Scott has a handle on all that. He knows that we live in what the ACLU has called a "surveillance society" (see here and here) and that we can try to stem the tide of data collection and distribution but we really can't stop it. A comment by the prolific commentator Anonymous offers an alternative: hide from it.
It's appropriate, of course, that the commentator who favors personal privacy should conceal his or her identity. But it's also beside my point. Here's the relevant (for my purposes here) part of what Anonymous had to say:
There's a lovely little town in nowhere Panama where most places still operate on a cash only basis and while I can get a nice Internet connection, no one wants my shopping history, taps my phone, wants my personal banking records, records me walking down the street or wants my blood and DNA. I'm looking forward to a retirement as an expatriate more and more.I don't know which particular bit of nowhere in Panama it is of which Anonymous speaks. There's certainly no shortage of nowhere in Panama, and it may be every bit as idyllic as Nony says. (Hey, I'm getting tired of typing the whole thing, we should be comfortable with shortcut nicknames by now.) But you know, my limited experience of Central America suggests that the idyll may not be so pure.
First, technology advances. If you've got the internet, you've soon got Interpol. There's plenty of snooping, it's just a different sort than we find in big cities here in the States. There's little need for red light cameras where there are no red lights. (Though I did once get rousted and extorted by a cop for allegedly speeding on the Pan American Highway.)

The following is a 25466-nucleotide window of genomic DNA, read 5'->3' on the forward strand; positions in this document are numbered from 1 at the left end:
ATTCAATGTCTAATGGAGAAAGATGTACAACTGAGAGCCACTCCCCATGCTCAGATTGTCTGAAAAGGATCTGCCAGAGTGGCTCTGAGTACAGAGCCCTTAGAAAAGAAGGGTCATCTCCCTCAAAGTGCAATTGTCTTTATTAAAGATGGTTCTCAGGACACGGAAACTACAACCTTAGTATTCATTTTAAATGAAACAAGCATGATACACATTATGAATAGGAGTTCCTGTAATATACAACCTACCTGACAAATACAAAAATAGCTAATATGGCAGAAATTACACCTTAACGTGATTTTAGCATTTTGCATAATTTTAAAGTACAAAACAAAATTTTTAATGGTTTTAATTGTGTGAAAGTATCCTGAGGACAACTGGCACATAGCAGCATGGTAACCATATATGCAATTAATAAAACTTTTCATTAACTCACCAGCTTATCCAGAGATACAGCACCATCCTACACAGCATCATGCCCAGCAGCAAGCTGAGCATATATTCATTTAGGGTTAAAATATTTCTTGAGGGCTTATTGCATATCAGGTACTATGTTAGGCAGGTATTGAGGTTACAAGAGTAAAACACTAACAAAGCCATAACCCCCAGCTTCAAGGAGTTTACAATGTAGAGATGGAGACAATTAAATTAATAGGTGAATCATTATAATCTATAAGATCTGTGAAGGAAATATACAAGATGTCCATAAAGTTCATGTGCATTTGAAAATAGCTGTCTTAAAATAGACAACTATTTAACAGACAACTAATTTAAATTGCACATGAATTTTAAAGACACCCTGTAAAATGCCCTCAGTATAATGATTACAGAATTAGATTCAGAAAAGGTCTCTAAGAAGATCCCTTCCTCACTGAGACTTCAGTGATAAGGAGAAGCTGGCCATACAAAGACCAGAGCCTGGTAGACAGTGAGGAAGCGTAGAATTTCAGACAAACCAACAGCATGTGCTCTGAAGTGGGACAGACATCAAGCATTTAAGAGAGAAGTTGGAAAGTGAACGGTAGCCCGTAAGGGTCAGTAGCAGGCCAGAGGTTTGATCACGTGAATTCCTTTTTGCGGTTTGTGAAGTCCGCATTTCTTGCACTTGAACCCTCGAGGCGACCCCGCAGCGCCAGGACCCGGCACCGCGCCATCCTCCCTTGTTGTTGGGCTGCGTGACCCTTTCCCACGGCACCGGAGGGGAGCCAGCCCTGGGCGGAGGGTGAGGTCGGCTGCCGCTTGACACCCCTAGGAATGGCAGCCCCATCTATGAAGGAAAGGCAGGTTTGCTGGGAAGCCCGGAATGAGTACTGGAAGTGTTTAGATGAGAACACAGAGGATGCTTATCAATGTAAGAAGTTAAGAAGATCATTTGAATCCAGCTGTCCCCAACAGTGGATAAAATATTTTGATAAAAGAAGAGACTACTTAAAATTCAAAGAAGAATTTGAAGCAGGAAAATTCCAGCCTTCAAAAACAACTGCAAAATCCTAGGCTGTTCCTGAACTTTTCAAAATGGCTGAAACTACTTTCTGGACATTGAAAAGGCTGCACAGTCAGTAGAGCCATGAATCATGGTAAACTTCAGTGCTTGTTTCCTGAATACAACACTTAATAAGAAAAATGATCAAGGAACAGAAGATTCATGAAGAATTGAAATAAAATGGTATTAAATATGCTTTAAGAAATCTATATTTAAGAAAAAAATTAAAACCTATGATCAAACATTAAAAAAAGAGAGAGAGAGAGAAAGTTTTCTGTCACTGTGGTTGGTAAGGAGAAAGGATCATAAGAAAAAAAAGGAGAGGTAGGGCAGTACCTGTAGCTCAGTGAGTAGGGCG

Second, the right to be left alone comes with a price.
When I was in Central America in the mid 90s, I was struck by the ubiquitous presence of armed guards. Every McDonald's had a kid in a paramalitary uniform carrying an automatic weapon. And I mean kid. The average age of armed security in the fast food places looked to be about 16. The miracle is that more people didn't get killed.
When I was in Central America a couple of years ago, I found that, along with all the armed kids guarding businesses and directing traffic, the entire landscape was now bound with concertina wire. Every home, every business. Mansions and shanties.
The idea is to make you secure - certainly to make you feel secure. But you know, at least for this gringo it didn't work.
Oh, it may be safer to be behind barbed wire. But when you're inside it feels just too damn much like being in a prison (a very nice prison, perhaps, but a prison). And when you're outside, it's just a constant reminder that there's danger everywhere - and you can't count on a neighbor for help because the neighbor is hidden away behind his barricades. And you can't count on law enforcement for help, because if you could, there wouldn't be any need for the security.
I don't think it's an either/or. The push is for both.
There are plenty of gated communities in this country and the people who live in them are probably among the folks agitating most energetically for more government surveillance - and more concertina wire for themselves. That internet cafe in Panama probably has a kid with an Uzi on patrol, and I'd bet they're tracking every web site you visit.
If the Nigerian scamorama artists can track you down (and they can track all of us down, I'm sorry to say), so can the FBI. And if they aren't doing it today, they'll be doing it tomorrow.
1984? Brave New World? Maybe it's just your supermarket club card.
But they know what you've been doing. They always do. Always.